While “no more curiosity” isn’t yet listed, in my opinion, it should be. Because if there was a way that curiosity could be destroyed entirely, it would mean the destruction of the universe. And just like other forms of entropies, as in thermodynamics, the chances of this also increases with time, as the availability of the things that we want are getting further and further easily accessible. This may not be intended, but it is happening, and most of us are failing to comprehend it.

The advancement of technology has taken us a lot forward in terms of being a civilized kind of species, but as we progress further, we are starting to see reverse effects due to the subconscious effort to maintain the balance of curiosity by us. People like to have antique things, they want to stay away from their phones on holidays, and spend more time in nature. Although these things aren’t done without the help of technology, there is a motive that even though there is an easier way to it, people want to do it the hard way to extract the fun in the hard work of doing it. There are lots of examples, and one might be going to see a game or a movie when you can just see it on a large TV at home. But as always, we know it’s not the same feeling, and some people are so lazy and opposed to hard work that they will still argue.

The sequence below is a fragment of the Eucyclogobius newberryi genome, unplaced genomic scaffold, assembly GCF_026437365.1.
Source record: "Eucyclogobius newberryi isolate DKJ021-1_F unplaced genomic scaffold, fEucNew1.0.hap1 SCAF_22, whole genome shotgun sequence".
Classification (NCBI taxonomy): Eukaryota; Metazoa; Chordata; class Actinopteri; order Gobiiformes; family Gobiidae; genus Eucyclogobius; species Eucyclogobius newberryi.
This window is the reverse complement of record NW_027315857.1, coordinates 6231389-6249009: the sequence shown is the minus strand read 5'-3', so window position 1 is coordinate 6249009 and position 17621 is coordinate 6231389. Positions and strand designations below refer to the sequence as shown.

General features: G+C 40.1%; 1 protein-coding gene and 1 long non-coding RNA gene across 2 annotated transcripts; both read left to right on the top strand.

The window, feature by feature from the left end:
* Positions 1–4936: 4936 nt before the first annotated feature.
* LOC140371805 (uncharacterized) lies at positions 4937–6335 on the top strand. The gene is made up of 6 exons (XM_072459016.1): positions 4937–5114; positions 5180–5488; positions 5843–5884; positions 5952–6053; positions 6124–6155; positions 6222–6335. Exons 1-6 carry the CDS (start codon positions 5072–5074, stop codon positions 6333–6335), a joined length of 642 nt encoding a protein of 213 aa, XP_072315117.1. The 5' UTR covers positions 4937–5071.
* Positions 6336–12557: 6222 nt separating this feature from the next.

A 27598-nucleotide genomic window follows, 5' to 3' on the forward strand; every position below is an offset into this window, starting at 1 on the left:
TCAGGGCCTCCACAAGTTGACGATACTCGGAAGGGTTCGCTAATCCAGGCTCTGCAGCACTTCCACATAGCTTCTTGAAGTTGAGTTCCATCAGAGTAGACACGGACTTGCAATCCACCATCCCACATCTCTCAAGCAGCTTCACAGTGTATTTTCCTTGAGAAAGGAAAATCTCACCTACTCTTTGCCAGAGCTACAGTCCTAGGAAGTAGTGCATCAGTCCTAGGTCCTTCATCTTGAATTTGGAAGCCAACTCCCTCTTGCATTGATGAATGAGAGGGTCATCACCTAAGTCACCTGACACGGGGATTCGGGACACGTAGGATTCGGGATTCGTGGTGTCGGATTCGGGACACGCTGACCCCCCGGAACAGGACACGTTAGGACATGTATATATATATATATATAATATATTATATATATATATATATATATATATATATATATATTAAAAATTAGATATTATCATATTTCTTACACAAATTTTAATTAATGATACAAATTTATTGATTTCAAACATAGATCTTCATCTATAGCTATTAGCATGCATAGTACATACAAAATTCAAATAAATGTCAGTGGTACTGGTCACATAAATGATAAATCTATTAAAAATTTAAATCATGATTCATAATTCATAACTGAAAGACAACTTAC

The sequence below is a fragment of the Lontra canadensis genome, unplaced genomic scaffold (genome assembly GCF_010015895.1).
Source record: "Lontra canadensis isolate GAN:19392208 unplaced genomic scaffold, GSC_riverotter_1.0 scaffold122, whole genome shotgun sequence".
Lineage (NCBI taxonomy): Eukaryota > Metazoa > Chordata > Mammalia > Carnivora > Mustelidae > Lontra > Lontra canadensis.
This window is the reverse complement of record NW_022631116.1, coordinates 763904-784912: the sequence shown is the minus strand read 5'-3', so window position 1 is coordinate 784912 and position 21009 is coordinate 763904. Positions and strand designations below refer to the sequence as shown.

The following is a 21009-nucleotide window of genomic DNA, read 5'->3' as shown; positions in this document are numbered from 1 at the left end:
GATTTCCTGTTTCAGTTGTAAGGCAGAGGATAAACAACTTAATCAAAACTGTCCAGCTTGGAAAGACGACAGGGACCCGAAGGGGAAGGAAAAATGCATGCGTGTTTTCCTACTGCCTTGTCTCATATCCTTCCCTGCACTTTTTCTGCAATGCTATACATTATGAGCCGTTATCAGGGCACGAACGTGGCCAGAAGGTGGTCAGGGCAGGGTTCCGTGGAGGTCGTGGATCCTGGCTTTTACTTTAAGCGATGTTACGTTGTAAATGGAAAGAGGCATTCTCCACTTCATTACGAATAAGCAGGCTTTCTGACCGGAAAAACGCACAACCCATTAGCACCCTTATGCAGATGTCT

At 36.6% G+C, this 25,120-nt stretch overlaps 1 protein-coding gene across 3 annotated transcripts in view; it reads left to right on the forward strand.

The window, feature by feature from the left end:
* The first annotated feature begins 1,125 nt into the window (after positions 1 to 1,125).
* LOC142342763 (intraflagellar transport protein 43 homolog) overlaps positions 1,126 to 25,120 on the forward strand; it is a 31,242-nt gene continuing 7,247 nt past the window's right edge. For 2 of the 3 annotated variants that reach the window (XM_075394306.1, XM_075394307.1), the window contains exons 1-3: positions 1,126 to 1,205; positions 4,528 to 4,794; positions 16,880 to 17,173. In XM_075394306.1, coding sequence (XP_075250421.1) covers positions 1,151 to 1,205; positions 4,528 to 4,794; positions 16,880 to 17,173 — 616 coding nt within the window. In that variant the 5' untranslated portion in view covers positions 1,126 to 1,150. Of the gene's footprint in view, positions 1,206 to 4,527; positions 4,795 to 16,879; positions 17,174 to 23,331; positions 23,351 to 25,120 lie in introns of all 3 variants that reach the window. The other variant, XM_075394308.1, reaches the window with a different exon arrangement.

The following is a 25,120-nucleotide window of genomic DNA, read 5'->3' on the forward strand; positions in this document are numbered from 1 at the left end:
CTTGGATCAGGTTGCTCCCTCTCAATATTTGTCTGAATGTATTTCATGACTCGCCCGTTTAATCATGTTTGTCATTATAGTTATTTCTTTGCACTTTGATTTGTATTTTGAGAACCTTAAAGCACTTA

If we are to believe in “Ignorance is bliss,” we will be only working towards fastening the process to our doom. Speaking in general, these diversified effects can’t hold off for too long because most of the time, it makes more sense to do things the easier way when there is an easier way, regardless of the fun. But as long as there is the curiosity to create new things, there will always be the curiosity to try new things.

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Only more curiosity can save us from the end of curiosity.

‘Stay hungry. Stay foolish.’ — Steve Jobs.